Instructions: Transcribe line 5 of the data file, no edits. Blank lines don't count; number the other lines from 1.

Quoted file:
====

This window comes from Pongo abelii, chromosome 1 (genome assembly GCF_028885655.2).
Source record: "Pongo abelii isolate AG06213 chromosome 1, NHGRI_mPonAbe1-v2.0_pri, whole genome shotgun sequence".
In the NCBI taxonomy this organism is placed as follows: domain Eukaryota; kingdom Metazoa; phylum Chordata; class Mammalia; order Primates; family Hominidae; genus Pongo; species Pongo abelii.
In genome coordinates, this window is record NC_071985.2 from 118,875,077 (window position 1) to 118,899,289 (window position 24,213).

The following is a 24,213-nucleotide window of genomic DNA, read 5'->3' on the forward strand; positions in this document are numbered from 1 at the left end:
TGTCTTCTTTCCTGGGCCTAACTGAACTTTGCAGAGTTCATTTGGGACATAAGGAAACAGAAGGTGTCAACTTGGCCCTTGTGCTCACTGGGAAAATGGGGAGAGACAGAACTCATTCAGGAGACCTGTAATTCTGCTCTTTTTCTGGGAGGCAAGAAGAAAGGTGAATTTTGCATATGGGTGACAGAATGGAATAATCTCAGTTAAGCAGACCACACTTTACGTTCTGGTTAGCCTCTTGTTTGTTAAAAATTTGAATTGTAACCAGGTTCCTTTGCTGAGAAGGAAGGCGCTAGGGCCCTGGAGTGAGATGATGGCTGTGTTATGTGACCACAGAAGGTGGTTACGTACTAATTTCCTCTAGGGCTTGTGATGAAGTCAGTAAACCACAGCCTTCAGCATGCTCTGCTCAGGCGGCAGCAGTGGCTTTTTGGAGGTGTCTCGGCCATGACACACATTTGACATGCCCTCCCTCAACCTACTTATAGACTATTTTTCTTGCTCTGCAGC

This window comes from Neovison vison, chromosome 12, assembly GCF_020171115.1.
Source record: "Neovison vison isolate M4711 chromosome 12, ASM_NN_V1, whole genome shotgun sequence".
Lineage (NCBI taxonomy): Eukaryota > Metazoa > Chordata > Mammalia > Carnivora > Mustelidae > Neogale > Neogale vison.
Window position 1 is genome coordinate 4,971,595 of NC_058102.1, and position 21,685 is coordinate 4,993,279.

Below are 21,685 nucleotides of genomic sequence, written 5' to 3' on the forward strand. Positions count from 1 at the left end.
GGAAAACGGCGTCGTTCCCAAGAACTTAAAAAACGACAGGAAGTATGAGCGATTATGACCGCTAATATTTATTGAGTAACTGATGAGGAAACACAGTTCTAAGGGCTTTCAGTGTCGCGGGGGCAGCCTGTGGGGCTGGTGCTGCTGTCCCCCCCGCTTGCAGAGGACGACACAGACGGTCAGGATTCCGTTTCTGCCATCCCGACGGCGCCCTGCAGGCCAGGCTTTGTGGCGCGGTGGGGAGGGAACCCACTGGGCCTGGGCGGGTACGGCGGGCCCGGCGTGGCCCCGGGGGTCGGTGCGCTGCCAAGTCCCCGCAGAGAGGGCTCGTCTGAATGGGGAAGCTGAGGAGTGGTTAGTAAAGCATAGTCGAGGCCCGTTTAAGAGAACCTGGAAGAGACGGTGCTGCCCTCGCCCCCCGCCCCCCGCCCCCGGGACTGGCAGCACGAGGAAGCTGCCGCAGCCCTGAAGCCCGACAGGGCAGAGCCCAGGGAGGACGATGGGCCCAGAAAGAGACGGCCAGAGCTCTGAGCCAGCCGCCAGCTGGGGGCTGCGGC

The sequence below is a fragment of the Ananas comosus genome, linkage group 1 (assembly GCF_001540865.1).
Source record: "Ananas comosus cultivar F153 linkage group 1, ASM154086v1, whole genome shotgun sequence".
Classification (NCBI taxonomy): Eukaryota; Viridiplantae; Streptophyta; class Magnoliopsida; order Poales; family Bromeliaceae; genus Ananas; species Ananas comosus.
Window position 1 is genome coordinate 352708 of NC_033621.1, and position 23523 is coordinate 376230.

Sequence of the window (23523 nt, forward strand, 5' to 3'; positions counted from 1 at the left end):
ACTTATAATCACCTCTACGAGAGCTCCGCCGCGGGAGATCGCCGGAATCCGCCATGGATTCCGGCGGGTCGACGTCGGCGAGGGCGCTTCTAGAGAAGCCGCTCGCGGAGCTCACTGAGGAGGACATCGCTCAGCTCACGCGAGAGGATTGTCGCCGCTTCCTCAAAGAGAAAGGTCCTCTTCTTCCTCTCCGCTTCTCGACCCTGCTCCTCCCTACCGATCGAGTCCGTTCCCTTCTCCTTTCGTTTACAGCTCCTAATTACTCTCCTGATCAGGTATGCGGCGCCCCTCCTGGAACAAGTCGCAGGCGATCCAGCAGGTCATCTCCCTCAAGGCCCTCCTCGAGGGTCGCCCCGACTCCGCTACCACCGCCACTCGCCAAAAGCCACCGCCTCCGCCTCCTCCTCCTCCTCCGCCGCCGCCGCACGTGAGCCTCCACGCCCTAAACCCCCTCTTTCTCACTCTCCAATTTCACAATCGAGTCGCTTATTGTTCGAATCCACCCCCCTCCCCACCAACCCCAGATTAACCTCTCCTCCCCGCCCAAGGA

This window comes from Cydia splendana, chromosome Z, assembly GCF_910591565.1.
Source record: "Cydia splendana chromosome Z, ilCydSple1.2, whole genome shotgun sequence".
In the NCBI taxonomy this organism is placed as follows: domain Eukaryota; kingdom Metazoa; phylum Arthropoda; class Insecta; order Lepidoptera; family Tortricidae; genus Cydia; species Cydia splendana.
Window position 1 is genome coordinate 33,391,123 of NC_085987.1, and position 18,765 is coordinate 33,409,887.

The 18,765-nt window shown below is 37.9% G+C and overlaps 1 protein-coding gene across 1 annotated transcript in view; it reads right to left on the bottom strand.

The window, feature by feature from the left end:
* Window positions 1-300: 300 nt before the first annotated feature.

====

The following is a 24,213-nucleotide window of genomic DNA, read 5'->3' on the forward strand; positions in this document are numbered from 1 at the left end: